Rules

Why Routines are Not Always Ruts

A while back I lost hearing in one ear. I made an appointment with my doctor and suggested the problem might be sinus pressure. He corrected me: my problem was earwax. After the physician removed the blockage, my hearing instantly returned.

But a strange thing happened: I was now hearing all sorts of things. When I walked, I could hear the fabric of my pants rubbing. I heard birds and trucks and high frequency noises that I didn’t remember hearing before. After a few days, my experience returned to normal and I heard just as I had before.

What happened? The answer is that my mind selectively targeted what to focus upon and what to blot out. It did this by habit.

Let me share two major advantages of habits, routines, and unwritten rules.

2661 reads

In Defense of Rules, Part 2

Quote-PhariseesRead Part 1

“Rules were meant to be broken,” an old adage goes. Christians tend to have a different attitude, but we recognize a kernel of truth in the folk wisdom. Rules are so often wrong-headed, excessive, or motivated by foolish fears or lust for power. Sometimes they get in the way of the very things they are intended to accomplish.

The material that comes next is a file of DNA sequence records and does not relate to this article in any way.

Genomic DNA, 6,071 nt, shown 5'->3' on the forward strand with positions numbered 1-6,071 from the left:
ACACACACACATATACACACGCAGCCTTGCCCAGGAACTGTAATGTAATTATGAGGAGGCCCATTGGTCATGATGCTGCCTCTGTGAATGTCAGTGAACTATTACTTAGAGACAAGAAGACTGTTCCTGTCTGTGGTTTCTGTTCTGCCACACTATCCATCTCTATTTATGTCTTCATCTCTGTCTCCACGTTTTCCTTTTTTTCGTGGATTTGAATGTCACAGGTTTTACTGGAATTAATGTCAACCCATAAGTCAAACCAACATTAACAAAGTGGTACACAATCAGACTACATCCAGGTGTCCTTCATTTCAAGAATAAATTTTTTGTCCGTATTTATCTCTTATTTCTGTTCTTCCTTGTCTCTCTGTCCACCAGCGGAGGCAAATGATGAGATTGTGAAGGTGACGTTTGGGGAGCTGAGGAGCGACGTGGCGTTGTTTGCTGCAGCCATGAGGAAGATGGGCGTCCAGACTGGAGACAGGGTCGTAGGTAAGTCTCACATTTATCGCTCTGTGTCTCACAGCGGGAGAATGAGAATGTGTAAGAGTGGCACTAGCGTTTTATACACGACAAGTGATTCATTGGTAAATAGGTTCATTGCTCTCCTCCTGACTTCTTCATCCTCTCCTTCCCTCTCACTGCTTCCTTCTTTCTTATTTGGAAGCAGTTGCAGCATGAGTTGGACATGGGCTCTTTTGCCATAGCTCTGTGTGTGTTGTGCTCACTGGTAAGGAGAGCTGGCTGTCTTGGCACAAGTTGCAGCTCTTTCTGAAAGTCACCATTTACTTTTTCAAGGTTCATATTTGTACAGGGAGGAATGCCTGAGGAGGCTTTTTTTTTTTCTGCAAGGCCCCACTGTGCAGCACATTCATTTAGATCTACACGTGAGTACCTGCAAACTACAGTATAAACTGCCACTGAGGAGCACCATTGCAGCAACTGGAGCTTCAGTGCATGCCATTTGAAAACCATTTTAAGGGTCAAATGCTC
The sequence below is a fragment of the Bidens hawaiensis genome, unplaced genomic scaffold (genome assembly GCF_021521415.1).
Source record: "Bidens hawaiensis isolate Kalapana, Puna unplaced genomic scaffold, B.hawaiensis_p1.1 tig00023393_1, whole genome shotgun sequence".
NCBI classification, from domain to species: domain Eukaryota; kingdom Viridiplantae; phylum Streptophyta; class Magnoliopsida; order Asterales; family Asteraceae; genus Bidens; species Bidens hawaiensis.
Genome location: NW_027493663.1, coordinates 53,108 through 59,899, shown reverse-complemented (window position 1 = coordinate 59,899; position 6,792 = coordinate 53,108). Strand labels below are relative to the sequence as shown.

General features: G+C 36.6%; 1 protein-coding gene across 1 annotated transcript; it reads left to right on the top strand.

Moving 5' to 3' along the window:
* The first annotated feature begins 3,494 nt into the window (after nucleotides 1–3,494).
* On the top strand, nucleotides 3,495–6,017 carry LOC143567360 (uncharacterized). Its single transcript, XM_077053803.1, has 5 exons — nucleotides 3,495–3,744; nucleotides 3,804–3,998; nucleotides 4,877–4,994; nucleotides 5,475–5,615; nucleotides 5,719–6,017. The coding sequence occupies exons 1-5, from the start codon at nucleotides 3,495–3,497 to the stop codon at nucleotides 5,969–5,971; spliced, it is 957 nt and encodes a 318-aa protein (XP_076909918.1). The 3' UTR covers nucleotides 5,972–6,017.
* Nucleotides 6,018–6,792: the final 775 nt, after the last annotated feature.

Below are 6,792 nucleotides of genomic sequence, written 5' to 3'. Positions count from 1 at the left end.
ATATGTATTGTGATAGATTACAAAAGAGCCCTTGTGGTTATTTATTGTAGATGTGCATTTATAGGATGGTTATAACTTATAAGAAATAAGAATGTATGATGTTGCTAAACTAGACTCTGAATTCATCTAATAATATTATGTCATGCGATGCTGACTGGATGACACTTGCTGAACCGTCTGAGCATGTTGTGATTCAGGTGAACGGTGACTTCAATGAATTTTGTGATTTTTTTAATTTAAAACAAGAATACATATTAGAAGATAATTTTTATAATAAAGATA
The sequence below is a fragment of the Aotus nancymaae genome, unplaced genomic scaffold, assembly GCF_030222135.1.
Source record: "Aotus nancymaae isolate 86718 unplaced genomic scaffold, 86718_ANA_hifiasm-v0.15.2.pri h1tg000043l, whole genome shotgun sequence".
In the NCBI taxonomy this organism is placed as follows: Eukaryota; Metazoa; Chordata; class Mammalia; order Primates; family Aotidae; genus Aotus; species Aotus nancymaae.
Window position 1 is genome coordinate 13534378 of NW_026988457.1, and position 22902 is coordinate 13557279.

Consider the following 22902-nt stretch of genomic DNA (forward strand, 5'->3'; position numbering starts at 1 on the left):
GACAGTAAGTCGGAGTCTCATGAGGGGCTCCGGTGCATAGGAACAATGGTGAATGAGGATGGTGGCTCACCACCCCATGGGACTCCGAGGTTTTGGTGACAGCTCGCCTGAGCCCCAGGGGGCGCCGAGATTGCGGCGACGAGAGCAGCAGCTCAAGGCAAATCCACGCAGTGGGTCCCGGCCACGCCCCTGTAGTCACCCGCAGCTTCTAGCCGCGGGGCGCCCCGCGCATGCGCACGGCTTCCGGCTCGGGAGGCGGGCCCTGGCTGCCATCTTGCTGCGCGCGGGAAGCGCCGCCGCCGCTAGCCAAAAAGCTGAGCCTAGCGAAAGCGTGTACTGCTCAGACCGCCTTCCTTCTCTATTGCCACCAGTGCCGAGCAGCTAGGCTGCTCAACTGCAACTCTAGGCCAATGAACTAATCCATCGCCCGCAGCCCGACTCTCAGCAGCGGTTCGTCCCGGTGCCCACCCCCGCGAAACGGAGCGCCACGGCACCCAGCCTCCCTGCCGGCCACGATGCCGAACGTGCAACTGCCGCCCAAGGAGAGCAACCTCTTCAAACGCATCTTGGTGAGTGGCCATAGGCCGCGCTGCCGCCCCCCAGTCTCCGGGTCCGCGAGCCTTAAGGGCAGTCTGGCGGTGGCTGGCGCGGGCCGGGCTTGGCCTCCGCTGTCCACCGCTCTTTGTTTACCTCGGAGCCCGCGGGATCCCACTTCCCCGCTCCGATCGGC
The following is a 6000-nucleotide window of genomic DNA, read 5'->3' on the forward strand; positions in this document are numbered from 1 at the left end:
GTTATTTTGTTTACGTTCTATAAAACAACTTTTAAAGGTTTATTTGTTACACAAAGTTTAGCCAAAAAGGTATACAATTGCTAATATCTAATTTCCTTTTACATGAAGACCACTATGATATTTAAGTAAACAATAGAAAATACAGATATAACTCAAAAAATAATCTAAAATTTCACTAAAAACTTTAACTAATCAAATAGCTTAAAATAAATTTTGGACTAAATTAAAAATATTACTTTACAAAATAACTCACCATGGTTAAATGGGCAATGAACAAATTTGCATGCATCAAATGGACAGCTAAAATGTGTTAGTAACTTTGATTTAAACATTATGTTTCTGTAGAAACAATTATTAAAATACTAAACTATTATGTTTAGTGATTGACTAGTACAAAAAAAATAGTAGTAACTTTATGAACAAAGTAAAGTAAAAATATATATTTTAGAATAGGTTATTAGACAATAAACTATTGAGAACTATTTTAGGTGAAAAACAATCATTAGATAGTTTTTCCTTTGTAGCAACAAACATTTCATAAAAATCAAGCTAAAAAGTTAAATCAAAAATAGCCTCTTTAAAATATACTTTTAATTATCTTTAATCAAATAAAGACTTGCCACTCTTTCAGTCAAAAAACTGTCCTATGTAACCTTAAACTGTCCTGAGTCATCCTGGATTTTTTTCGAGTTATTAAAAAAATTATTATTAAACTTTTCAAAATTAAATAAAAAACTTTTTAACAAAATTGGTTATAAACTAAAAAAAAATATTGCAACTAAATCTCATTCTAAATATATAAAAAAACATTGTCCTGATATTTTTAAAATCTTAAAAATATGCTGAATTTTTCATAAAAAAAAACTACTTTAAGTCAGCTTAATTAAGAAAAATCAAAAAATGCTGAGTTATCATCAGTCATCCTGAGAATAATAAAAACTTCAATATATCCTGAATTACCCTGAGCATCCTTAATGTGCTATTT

Christian ministries can have too many rules and develop a cold, offense-focused culture. They can also err by according some rules a spiritual significance and power they don’t possess. These problems require that we give serious thought to what rules we have and what they are really accomplishing. But we should not overreact to the excesses and errors, criticize rules systems too broadly and blame them for problems that have other causes.

In Part 1 of this series, I presented two arguments for valuing rules more than many fundamentalists and evangelicals are inclined to nowadays. Here, I’ll offer a third argument, then respond to some objections.

3206 reads

In Defense of Rules, Part 1

First posted October, 2009. Discussion here.

Fundamentalists and evangelicals of my generation are generally not fond of rules, especially in ministry settings. Exactly why this is the case is an interesting study in itself. In the case of fundamentalists, perhaps it’s due to the fact that many of them grew up in rules-heavy Christian schools in an era full of glowing idealism about what these highly-disciplined, conscientiously spiritual environments would produce. The inflated hopes of those days were sure to result in some disappointments. And maybe the current rules angst is the result of a generalized disgust with the whole concept and all that seems connected to it. In defense of those who feel this way, it is only too easy to find examples of rules excesses and absurdities.